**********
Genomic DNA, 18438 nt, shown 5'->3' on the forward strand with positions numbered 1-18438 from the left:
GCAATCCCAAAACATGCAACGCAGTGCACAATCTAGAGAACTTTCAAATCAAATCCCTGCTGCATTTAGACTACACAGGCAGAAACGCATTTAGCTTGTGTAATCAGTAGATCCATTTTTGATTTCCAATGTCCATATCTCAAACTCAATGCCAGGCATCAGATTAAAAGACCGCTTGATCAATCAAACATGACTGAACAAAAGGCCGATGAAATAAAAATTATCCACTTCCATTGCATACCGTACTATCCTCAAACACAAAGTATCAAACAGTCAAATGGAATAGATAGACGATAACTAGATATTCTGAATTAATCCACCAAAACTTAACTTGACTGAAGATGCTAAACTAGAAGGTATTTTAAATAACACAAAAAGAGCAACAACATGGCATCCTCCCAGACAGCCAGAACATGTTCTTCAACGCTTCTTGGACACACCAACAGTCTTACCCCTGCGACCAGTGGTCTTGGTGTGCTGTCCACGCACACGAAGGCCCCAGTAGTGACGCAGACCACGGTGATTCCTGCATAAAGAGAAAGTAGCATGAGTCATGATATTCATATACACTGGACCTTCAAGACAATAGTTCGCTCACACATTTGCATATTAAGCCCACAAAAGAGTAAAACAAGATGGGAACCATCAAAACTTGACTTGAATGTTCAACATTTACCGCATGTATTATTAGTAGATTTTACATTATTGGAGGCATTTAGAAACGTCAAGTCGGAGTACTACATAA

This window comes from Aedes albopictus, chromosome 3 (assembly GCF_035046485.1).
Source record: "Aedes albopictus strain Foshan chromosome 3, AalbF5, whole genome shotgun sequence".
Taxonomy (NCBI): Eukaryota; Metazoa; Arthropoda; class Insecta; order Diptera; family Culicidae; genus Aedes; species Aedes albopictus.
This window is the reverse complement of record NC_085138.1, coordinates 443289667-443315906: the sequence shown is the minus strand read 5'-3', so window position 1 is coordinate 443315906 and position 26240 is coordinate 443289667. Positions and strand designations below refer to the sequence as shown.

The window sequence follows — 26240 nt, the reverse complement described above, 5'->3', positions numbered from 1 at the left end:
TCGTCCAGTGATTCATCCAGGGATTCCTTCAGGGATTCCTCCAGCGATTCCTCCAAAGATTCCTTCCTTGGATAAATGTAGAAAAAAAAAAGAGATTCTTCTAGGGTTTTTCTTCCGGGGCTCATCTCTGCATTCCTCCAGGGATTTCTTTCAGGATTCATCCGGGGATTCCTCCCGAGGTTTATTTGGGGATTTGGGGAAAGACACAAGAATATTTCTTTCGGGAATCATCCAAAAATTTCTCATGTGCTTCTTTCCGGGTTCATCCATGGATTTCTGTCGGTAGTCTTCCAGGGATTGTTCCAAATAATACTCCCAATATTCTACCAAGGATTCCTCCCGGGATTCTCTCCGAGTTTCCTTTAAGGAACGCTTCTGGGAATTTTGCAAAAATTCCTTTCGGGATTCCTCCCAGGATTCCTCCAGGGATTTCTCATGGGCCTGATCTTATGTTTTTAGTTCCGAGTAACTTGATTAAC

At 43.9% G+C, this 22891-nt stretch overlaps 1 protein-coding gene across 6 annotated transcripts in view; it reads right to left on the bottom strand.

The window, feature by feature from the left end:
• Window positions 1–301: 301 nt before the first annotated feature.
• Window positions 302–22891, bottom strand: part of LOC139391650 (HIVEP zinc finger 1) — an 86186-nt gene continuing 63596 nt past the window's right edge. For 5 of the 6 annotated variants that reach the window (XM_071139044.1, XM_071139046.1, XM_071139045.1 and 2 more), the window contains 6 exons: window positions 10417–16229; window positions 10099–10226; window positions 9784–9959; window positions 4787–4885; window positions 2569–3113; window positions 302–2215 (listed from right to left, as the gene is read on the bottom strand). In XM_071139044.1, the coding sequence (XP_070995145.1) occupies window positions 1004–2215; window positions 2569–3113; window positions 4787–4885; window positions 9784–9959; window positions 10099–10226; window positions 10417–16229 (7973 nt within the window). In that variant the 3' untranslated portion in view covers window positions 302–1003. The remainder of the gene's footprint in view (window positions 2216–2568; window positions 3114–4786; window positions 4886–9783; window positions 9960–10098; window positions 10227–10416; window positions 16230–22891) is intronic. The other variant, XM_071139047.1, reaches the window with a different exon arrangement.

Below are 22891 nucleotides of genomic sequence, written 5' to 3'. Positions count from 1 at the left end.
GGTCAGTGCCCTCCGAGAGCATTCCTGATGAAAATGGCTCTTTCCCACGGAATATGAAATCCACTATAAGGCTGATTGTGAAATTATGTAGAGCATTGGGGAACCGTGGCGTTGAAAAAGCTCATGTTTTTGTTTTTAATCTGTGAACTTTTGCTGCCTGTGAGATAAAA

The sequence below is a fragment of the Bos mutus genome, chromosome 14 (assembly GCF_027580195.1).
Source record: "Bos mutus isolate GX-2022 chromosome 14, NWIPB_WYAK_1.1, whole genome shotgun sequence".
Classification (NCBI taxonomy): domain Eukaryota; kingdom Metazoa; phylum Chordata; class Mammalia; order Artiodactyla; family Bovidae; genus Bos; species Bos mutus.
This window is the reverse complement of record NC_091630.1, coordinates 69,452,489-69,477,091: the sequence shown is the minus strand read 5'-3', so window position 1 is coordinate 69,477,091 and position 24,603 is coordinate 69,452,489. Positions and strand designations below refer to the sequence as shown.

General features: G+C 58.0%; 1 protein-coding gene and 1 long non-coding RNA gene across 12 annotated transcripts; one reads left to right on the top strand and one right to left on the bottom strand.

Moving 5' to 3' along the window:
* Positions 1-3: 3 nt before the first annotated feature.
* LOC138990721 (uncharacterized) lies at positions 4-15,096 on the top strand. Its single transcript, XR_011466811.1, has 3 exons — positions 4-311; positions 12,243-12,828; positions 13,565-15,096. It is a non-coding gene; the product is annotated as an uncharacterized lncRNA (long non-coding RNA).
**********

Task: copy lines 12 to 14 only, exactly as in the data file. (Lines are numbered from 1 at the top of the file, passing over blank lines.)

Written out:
• Window positions 302–22891, bottom strand: part of LOC139391650 (HIVEP zinc finger 1) — an 86186-nt gene continuing 63596 nt past the window's right edge. For 5 of the 6 annotated variants that reach the window (XM_071139044.1, XM_071139046.1, XM_071139045.1 and 2 more), the window contains 6 exons: window positions 10417–16229; window positions 10099–10226; window positions 9784–9959; window positions 4787–4885; window positions 2569–3113; window positions 302–2215 (listed from right to left, as the gene is read on the bottom strand). In XM_071139044.1, the coding sequence (XP_070995145.1) occupies window positions 1004–2215; window positions 2569–3113; window positions 4787–4885; window positions 9784–9959; window positions 10099–10226; window positions 10417–16229 (7973 nt within the window). In that variant the 3' untranslated portion in view covers window positions 302–1003. The remainder of the gene's footprint in view (window positions 2216–2568; window positions 3114–4786; window positions 4886–9783; window positions 9960–10098; window positions 10227–10416; window positions 16230–22891) is intronic. The other variant, XM_071139047.1, reaches the window with a different exon arrangement.

Below are 22891 nucleotides of genomic sequence, written 5' to 3'. Positions count from 1 at the left end.
GGTCAGTGCCCTCCGAGAGCATTCCTGATGAAAATGGCTCTTTCCCACGGAATATGAAATCCACTATAAGGCTGATTGTGAAATTATGTAGAGCATTGGGGAACCGTGGCGTTGAAAAAGCTCATGTTTTTGTTTTTAATCTGTGAACTTTTGCTGCCTGTGAGATAAAA